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    ABSTRACT: Objectives: This study assessed treatment responses and economic consequences of limiting access to the second-generation BCR-ABL1 tyrosine kinase inhibitors (2G-TKI), dasatinib and nilotinib, for treatment of chronic myelogenous leukemia, while taking into account frequencies of genetic mutations that exhibit different sensitivities to the 2G-TKIs. Methods: Frequencies of BCR-ABL1 mutations and the impact of mutations on responses to 2G-TKIs were obtained from published literature and used as inputs in a decision analytics model. Complete hematologic response (CHR) and major cytogenetic response (MCyR) were estimated after 12 months of 2G-TKI treatment. Total annual 2G-TKI drug costs per CHR and MCyR were estimated and compared among 3 2G-TKI access scenarios: (1) open access to both 2G-TKIs; (2) access restricted to dasatinib (DASA-only); and (3) access restricted to nilotinib (NILO-only). Results: Among a hypothetical cohort of 1000 2G-TKI-treated chronic myelogenous leukemia patients, the percentage of patients with CHR and MCyR were greatest for the open access plan (CHR: 93%, MCyR: 56%), followed by DASA-only (88%, 53%) and NILO-only (67%, 47%). Compared with the 2G-TKI costs per CHR in open access ($120,706/CHR), the costs were 5% higher ($126,753/CHR) in DASA-only and 41% higher ($169,990/CHR) in NILO-only. Likewise, compared with the 2G-TKI costs per MCyR in open access ($198,284/MCyR), the costs were 6% higher ($209,259/MCyR) in DASA-only and 22% higher ($241,515/MCyR) in NILO-only. Conclusion: Open access to both 2G-TKIs is associated with improved clinical and economic outcomes: greater treatment response rates (CHR and MCyR) and lower drug costs compared with restricted access to 2G-TKIs.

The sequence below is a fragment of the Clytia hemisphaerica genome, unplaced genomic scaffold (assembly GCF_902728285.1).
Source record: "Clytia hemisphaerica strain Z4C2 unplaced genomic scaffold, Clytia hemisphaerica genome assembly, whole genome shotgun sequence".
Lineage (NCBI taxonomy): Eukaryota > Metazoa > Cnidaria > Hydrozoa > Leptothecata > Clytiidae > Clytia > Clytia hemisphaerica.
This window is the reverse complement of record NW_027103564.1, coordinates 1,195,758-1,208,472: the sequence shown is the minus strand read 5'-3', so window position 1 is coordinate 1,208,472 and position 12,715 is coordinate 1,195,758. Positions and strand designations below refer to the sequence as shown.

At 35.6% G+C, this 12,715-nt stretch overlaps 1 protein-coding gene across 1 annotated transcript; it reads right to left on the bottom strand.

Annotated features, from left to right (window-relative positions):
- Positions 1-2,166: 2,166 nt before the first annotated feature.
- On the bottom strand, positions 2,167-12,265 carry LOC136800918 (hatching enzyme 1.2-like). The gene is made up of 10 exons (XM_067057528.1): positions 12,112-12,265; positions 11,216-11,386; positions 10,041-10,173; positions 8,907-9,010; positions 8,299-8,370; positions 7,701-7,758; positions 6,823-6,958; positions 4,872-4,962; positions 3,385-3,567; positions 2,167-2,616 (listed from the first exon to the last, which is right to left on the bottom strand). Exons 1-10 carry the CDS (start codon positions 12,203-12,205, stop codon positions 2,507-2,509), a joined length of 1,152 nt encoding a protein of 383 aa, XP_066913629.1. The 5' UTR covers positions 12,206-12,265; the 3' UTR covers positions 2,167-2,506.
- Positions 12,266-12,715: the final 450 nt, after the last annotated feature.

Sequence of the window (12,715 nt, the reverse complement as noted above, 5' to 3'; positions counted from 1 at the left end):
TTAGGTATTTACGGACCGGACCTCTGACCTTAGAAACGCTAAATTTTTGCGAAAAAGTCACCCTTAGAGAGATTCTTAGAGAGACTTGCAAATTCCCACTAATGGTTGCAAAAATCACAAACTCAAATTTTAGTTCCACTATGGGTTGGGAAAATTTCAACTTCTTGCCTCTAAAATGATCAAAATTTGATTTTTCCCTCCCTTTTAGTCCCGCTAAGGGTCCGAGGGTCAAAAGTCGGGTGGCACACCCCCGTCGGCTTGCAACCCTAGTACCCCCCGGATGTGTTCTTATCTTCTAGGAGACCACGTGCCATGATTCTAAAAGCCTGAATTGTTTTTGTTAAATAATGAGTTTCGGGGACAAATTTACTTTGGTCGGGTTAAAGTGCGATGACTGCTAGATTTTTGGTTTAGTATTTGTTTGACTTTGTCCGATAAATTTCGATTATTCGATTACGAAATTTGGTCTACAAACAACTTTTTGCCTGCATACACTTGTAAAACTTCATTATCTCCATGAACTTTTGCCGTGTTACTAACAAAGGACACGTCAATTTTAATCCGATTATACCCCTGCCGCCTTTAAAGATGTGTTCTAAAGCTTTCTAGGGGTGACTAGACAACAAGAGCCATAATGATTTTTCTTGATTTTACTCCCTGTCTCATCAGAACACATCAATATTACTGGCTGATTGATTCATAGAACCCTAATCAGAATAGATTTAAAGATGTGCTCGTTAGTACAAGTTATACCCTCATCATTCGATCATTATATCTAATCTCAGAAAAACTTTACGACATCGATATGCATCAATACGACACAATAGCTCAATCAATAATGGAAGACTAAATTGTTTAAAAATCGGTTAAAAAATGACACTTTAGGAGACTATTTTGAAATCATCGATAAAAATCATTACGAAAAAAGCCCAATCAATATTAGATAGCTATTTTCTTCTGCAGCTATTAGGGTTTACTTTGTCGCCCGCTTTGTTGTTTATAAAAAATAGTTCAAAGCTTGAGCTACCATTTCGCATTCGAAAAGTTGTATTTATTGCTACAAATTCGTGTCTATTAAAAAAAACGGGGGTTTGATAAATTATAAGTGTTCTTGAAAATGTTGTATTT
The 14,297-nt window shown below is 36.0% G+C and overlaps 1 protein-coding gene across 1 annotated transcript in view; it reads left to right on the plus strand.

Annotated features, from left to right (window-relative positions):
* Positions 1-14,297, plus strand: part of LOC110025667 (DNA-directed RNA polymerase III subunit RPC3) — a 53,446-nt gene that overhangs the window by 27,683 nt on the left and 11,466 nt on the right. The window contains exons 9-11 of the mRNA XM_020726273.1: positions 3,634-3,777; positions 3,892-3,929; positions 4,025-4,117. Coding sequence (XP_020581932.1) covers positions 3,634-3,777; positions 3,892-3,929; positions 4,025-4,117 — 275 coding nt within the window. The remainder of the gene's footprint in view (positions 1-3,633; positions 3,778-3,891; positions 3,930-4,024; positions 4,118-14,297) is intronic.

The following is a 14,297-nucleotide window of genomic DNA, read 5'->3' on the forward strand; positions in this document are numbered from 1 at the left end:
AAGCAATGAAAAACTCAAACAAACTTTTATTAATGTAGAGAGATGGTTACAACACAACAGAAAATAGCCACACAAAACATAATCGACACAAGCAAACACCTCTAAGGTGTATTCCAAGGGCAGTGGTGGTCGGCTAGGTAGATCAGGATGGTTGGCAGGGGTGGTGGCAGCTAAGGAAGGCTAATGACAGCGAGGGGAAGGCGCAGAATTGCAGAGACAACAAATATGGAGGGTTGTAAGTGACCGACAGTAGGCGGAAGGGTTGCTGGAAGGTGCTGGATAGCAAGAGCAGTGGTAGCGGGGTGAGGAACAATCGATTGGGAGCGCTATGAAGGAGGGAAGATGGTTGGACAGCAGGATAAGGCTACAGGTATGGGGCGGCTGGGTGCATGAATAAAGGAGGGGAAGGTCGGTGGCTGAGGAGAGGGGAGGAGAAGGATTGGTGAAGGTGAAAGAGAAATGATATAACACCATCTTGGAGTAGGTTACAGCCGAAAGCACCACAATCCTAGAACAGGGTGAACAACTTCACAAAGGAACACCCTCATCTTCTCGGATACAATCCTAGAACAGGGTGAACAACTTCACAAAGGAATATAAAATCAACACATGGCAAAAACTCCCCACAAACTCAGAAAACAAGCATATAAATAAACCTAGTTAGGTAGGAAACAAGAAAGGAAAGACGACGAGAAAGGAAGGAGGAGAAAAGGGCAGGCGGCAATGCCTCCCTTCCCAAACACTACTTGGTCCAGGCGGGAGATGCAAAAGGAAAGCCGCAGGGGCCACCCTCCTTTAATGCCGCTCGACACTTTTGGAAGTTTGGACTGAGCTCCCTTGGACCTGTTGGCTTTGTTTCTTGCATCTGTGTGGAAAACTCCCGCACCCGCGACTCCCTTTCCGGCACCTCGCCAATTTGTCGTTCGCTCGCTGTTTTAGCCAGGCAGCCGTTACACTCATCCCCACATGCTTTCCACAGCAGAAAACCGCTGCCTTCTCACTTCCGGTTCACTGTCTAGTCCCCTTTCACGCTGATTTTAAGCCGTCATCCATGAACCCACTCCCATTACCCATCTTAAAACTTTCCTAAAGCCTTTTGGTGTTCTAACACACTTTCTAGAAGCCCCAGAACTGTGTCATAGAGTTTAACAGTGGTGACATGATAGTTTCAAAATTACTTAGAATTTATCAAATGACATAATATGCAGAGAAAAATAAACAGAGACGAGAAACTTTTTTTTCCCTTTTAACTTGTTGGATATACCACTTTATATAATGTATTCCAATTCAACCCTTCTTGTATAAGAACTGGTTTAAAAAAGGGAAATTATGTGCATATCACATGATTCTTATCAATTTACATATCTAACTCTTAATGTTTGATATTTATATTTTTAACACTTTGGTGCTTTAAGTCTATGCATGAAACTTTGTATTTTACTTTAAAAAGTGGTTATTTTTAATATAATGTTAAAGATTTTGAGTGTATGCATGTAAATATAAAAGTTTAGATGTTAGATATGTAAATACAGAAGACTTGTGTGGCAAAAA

No preview · Article · Nov 2015 · American journal of clinical oncology